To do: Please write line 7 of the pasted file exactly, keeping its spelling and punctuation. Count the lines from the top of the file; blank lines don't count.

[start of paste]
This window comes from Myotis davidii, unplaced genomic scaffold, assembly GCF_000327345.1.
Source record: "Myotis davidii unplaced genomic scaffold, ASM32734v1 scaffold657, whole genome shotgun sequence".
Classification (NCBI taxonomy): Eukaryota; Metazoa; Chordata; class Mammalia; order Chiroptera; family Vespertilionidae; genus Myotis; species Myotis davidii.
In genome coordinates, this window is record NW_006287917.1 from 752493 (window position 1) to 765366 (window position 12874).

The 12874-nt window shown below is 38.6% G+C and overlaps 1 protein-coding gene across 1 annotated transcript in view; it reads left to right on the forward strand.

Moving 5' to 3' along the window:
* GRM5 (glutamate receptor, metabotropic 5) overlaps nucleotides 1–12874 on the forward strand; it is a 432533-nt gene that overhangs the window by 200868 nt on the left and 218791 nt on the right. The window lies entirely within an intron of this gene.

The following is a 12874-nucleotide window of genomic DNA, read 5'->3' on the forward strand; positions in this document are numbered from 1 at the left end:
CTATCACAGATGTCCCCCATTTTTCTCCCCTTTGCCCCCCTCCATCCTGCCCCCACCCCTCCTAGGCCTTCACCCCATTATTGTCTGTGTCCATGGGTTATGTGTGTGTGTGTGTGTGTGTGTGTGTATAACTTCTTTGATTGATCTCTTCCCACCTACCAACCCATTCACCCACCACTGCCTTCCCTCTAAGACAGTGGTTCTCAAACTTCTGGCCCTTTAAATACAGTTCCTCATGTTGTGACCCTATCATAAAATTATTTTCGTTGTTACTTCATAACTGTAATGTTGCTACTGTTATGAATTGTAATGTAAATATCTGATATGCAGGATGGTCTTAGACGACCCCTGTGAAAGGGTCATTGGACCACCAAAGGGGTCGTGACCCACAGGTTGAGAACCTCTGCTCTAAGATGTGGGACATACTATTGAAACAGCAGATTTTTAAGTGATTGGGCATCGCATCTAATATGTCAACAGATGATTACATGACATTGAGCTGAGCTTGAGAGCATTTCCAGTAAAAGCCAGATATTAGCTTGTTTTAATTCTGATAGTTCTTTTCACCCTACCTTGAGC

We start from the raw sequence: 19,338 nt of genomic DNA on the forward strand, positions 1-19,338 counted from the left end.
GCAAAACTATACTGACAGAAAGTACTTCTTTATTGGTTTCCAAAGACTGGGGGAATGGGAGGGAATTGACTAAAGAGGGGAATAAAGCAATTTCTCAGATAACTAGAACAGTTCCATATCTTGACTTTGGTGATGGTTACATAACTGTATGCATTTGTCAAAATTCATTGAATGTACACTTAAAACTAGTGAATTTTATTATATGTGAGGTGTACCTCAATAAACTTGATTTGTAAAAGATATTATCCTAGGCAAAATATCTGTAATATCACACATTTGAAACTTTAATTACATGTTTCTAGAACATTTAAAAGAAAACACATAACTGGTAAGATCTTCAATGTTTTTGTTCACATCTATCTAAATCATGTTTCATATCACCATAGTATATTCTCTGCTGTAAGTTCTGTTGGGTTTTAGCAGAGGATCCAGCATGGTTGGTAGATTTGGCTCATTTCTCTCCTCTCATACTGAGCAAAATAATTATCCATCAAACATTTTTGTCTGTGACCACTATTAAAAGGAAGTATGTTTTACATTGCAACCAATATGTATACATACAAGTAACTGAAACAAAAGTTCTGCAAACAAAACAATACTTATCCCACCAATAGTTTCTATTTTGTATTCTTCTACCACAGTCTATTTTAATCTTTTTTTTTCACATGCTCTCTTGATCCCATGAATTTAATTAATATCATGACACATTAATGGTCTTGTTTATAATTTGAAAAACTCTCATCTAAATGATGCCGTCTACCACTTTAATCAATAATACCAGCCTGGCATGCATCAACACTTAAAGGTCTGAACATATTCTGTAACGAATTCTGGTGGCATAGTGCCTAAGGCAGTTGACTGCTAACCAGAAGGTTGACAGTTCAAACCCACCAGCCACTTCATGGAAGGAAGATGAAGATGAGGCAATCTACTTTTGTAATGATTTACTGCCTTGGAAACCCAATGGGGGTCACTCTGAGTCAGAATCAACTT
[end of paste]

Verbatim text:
* GRM5 (glutamate receptor, metabotropic 5) overlaps nucleotides 1–12874 on the forward strand; it is a 432533-nt gene that overhangs the window by 200868 nt on the left and 218791 nt on the right. The window lies entirely within an intron of this gene.